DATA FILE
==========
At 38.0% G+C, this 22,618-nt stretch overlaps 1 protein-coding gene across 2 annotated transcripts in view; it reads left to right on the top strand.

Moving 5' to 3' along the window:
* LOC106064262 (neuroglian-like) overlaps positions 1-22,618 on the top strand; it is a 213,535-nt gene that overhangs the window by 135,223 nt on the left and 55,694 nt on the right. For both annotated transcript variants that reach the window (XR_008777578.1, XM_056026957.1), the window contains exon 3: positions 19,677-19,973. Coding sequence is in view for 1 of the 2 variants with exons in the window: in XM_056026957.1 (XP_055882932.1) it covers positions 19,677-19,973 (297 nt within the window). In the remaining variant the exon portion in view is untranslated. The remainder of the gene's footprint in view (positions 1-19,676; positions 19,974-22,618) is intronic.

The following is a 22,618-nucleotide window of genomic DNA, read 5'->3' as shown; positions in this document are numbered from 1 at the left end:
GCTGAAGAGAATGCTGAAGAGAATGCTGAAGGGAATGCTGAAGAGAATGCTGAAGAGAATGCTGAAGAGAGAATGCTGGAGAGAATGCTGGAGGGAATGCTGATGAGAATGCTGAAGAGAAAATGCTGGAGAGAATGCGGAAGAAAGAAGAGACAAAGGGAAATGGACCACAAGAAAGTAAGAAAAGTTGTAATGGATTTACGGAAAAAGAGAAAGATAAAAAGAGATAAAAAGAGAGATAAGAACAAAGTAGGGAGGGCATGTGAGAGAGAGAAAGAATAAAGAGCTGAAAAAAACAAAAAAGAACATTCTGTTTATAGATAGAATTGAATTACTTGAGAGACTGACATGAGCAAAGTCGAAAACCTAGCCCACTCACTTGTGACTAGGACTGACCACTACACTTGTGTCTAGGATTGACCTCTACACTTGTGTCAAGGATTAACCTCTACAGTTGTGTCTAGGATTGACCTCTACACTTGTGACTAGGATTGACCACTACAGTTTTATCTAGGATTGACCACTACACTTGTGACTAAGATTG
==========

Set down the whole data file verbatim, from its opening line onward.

At 38.0% G+C, this 22,618-nt stretch overlaps 1 protein-coding gene across 2 annotated transcripts in view; it reads left to right on the top strand.

Moving 5' to 3' along the window:
* LOC106064262 (neuroglian-like) overlaps positions 1-22,618 on the top strand; it is a 213,535-nt gene that overhangs the window by 135,223 nt on the left and 55,694 nt on the right. For both annotated transcript variants that reach the window (XR_008777578.1, XM_056026957.1), the window contains exon 3: positions 19,677-19,973. Coding sequence is in view for 1 of the 2 variants with exons in the window: in XM_056026957.1 (XP_055882932.1) it covers positions 19,677-19,973 (297 nt within the window). In the remaining variant the exon portion in view is untranslated. The remainder of the gene's footprint in view (positions 1-19,676; positions 19,974-22,618) is intronic.

The following is a 22,618-nucleotide window of genomic DNA, read 5'->3' as shown; positions in this document are numbered from 1 at the left end:
GCTGAAGAGAATGCTGAAGAGAATGCTGAAGGGAATGCTGAAGAGAATGCTGAAGAGAATGCTGAAGAGAGAATGCTGGAGAGAATGCTGGAGGGAATGCTGATGAGAATGCTGAAGAGAAAATGCTGGAGAGAATGCGGAAGAAAGAAGAGACAAAGGGAAATGGACCACAAGAAAGTAAGAAAAGTTGTAATGGATTTACGGAAAAAGAGAAAGATAAAAAGAGATAAAAAGAGAGATAAGAACAAAGTAGGGAGGGCATGTGAGAGAGAGAAAGAATAAAGAGCTGAAAAAAACAAAAAAGAACATTCTGTTTATAGATAGAATTGAATTACTTGAGAGACTGACATGAGCAAAGTCGAAAACCTAGCCCACTCACTTGTGACTAGGACTGACCACTACACTTGTGTCTAGGATTGACCTCTACACTTGTGTCAAGGATTAACCTCTACAGTTGTGTCTAGGATTGACCTCTACACTTGTGACTAGGATTGACCACTACAGTTTTATCTAGGATTGACCACTACACTTGTGACTAAGATTG